- Bipolar Disorder
- Borderline Personality Disorder
Oftentimes, morphine addiction is associated with these mental health conditions.
The second is life’s history. Personal experiences such as depression, childhood traumas, or neglect make people vulnerable to morphine addiction. Even the ones with experience of substance abuse are likely to fall into addiction once they come in contact with this drug.
The third is the environment. With its accessibility among peers and in black markets, the risk of abusing this opioid is high.
What Are The Side Effects of Taking Morphine?
One significant aspect of this opiate is its ability to quickly develop tolerance among its users. This is the reason why the person craves higher doses.
As a result, severe withdrawal symptoms are likely to occur and prolong the withdrawal treatment in case the user decides to cut back from using the drug.
The following side effects may occur 15 to 60 minutes after your last intake and this could last from 4 to 6 hours. Here is a list of the short-term effects:
- Slowed breathing
- Inability to concentrate
- Severe respiratory depression
- Rapid heartbeats
- False sense of well-being
- Mood changes
- Itchy skin
- Dry mouth
- Chest pain
- Decreased sexual drive
Not only addiction but also long-term side effects are likely to develop with prolonged use of this opioid. It includes damage to veins at injection sites as well as mood disorders like depression. The following can also occur:
- Severe constipation
- Suppressed immune system
- Collapsed veins
Is there a Treatment for Morphine Addiction?
Treatments that are available for morphine addiction include therapy, support groups, and medications to manage withdrawal symptoms. If you know anyone who needs treatment, there are several treatment centers around the United States that you can search from the internet.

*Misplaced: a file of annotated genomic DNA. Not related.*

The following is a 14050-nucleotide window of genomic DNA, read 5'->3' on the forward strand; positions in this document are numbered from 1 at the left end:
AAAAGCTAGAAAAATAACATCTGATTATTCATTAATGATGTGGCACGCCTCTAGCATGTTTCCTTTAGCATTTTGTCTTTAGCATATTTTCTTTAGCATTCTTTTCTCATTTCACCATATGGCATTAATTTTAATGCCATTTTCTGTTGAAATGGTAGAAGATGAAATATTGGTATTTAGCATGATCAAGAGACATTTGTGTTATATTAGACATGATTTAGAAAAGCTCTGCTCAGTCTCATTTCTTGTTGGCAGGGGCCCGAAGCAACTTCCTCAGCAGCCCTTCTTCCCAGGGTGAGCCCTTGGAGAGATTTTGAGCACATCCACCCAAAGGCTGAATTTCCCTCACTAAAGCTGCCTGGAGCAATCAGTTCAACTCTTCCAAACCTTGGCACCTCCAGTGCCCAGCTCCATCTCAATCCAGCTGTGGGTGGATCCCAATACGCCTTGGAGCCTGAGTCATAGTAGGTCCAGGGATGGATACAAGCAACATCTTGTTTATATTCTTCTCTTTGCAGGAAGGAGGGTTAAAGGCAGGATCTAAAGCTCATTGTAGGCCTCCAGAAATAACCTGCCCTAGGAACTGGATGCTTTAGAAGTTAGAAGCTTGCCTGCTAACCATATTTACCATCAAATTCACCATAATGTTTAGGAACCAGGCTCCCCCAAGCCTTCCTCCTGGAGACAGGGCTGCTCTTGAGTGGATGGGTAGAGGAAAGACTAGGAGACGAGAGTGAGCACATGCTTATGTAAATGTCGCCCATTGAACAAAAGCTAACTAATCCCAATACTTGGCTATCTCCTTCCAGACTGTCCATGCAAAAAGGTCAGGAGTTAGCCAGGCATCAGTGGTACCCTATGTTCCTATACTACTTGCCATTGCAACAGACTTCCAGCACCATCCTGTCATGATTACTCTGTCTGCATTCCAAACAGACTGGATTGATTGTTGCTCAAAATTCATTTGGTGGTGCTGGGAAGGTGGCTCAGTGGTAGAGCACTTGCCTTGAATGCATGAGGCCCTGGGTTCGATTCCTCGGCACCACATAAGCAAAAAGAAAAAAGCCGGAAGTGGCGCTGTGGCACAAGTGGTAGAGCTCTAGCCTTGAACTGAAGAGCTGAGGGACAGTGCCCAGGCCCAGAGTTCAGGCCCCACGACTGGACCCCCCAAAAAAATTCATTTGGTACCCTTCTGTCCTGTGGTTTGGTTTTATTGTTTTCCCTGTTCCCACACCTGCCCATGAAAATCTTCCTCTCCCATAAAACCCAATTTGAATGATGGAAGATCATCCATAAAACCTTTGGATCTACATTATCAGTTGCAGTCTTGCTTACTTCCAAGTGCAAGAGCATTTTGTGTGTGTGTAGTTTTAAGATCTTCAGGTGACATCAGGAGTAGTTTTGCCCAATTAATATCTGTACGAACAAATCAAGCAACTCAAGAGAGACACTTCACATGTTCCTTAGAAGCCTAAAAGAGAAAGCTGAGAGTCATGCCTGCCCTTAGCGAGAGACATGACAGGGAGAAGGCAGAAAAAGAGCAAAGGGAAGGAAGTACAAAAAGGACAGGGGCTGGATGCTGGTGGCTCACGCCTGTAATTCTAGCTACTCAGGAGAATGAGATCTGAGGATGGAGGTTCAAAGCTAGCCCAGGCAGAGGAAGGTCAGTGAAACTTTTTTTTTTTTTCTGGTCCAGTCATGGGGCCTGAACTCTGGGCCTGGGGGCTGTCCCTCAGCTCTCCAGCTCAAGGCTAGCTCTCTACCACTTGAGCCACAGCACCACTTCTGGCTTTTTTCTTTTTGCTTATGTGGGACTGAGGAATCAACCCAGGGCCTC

Choose a rehab center that’s well-equipped for treating opioid addiction and provide a physician-assisted detoxification program. It is highly recommended that you look for this kind of program in a treatment center.
Abuse of this substance leads to withdrawal symptoms which usually occur within 6 to 12 hours from the last intake. The level of these symptoms will progress until they peak between 36 and 72 hours.
The following are the withdrawal symptoms to expect once a person decides to cut back from taking opioid abuse:
- Depression and anxiety
- Abdominal cramps
- Muscle spasms
- Chills and sweating
- Nausea and vomiting
- Body aches
A physician-assisted detox is important as it lets the doctor slowly taper down one’s dosage until the user gets used to the absence of the drug. This can be administered using the drug or a substitute substance with similar effects.
- Clonidine is commonly used for morphine detox as it helps the user reduce experiences of anxiety, irritability, cramping, and sweating.
- Buprenorphine is also popularly prescribed for long-term morphine withdrawal treatment. This method is also known as medication-assisted treatment.
An inpatient rehabilitation program that lasts for 90 days is the best opioid addiction treatment a person can get. It is medically assisted so any complications that arise in the process can be immediately attended to. It is safe and it lets the user focus on the treatment alone.
A person’s battle against addiction does not stop after the detoxification treatment. It is a life-long process that demands a commitment to stay clean.